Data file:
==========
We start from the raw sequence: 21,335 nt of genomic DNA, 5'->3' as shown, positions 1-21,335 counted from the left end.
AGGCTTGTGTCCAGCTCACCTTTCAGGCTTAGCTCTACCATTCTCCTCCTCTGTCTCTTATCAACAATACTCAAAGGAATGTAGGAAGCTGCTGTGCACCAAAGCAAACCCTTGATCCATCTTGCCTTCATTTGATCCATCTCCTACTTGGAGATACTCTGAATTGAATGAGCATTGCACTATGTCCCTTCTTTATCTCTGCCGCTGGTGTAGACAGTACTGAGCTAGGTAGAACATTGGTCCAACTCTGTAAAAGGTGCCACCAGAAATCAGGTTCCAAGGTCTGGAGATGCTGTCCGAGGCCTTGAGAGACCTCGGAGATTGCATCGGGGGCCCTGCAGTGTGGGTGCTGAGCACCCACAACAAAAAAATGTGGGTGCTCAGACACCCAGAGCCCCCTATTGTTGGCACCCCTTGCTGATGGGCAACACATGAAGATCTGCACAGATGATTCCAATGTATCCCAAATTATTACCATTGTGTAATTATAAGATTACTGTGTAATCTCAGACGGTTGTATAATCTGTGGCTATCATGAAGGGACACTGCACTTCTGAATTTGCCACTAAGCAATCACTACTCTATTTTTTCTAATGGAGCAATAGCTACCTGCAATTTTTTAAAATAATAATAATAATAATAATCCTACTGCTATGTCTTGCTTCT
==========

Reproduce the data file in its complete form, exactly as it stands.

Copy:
We start from the raw sequence: 21,335 nt of genomic DNA, 5'->3' as shown, positions 1-21,335 counted from the left end.
AGGCTTGTGTCCAGCTCACCTTTCAGGCTTAGCTCTACCATTCTCCTCCTCTGTCTCTTATCAACAATACTCAAAGGAATGTAGGAAGCTGCTGTGCACCAAAGCAAACCCTTGATCCATCTTGCCTTCATTTGATCCATCTCCTACTTGGAGATACTCTGAATTGAATGAGCATTGCACTATGTCCCTTCTTTATCTCTGCCGCTGGTGTAGACAGTACTGAGCTAGGTAGAACATTGGTCCAACTCTGTAAAAGGTGCCACCAGAAATCAGGTTCCAAGGTCTGGAGATGCTGTCCGAGGCCTTGAGAGACCTCGGAGATTGCATCGGGGGCCCTGCAGTGTGGGTGCTGAGCACCCACAACAAAAAAATGTGGGTGCTCAGACACCCAGAGCCCCCTATTGTTGGCACCCCTTGCTGATGGGCAACACATGAAGATCTGCACAGATGATTCCAATGTATCCCAAATTATTACCATTGTGTAATTATAAGATTACTGTGTAATCTCAGACGGTTGTATAATCTGTGGCTATCATGAAGGGACACTGCACTTCTGAATTTGCCACTAAGCAATCACTACTCTATTTTTTCTAATGGAGCAATAGCTACCTGCAATTTTTTAAAATAATAATAATAATAATAATCCTACTGCTATGTCTTGCTTCT